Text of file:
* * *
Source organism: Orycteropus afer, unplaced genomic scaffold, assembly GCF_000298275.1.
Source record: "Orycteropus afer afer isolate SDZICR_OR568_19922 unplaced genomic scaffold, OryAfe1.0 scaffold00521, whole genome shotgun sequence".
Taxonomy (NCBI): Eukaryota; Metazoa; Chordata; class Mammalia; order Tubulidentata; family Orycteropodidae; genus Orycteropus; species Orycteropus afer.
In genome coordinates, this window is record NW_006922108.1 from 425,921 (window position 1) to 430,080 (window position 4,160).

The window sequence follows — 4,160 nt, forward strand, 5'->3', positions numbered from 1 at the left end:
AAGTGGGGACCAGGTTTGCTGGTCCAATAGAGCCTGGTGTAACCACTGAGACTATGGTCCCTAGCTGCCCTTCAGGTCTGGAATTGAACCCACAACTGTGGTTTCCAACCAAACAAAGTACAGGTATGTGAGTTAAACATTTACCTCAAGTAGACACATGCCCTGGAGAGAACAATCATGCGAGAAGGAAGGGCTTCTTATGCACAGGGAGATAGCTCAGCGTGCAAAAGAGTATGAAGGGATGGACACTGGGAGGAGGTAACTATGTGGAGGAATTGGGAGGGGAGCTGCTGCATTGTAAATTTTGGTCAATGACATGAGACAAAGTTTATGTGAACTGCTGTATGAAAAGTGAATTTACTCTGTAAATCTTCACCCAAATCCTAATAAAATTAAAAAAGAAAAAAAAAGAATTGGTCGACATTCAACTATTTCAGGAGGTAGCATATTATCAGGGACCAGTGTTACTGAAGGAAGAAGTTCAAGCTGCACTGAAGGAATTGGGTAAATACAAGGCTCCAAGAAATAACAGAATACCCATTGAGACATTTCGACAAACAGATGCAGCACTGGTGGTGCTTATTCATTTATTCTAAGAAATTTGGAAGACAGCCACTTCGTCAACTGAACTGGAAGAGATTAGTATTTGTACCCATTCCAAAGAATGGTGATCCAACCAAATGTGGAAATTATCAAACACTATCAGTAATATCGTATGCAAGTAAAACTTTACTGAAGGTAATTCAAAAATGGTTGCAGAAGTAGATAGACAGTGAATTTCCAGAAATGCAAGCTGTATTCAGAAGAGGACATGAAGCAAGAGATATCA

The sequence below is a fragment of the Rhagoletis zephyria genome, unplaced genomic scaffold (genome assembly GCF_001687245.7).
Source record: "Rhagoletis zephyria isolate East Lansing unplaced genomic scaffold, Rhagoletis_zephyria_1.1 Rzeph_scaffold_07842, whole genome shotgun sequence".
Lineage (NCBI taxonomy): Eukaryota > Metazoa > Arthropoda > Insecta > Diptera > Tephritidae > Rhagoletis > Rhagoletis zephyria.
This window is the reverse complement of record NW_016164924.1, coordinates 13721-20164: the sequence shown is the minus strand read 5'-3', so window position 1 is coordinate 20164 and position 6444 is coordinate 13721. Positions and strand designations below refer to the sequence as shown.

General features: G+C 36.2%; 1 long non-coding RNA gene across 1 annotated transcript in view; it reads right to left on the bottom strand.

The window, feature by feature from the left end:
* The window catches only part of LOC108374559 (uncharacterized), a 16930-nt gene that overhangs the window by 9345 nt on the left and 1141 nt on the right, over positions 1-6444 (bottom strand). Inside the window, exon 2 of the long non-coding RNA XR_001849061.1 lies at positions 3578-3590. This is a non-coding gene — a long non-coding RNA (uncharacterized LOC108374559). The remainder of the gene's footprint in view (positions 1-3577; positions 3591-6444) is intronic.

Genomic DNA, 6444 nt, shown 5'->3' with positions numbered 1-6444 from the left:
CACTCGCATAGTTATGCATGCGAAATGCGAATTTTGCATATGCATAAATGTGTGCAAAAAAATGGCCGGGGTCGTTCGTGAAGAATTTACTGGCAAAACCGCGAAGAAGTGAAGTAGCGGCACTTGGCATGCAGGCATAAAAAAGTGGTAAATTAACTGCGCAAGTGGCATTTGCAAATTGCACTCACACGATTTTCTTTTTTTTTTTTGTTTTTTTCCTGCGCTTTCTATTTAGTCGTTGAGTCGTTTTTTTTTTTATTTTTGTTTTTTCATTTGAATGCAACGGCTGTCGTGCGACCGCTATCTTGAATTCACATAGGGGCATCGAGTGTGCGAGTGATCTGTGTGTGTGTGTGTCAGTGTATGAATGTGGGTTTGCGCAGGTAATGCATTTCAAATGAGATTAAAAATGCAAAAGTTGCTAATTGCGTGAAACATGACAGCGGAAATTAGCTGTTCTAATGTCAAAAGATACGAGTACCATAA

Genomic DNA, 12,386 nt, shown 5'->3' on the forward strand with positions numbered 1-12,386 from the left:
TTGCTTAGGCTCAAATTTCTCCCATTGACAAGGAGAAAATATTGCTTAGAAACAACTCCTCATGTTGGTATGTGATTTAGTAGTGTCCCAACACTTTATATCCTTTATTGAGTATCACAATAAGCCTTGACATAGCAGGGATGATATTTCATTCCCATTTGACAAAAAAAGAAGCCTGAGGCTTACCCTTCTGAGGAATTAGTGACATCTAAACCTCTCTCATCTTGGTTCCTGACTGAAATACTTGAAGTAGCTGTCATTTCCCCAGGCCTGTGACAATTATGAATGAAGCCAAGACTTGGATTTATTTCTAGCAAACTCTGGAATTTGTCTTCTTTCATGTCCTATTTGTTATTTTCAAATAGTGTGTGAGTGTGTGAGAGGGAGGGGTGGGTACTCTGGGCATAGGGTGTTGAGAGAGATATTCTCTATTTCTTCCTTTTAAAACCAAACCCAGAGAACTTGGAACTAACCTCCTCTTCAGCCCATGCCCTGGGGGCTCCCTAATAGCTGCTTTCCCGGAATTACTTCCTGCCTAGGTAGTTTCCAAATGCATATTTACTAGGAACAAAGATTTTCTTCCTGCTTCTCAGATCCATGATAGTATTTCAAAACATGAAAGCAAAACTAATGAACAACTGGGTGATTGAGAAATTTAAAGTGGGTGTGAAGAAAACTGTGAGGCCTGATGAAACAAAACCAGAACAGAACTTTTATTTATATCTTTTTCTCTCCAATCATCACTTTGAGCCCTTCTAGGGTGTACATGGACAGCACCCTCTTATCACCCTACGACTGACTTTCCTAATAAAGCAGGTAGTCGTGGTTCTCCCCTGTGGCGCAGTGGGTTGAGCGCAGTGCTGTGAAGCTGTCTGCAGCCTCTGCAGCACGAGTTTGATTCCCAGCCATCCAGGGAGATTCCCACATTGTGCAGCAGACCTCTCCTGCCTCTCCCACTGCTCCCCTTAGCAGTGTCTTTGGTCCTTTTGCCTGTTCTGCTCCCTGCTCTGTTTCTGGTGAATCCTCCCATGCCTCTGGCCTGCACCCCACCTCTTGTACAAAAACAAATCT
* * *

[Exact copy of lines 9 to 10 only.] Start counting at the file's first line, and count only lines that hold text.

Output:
Lineage (NCBI taxonomy): Eukaryota > Metazoa > Arthropoda > Insecta > Diptera > Tephritidae > Rhagoletis > Rhagoletis zephyria.
This window is the reverse complement of record NW_016164924.1, coordinates 13721-20164: the sequence shown is the minus strand read 5'-3', so window position 1 is coordinate 20164 and position 6444 is coordinate 13721. Positions and strand designations below refer to the sequence as shown.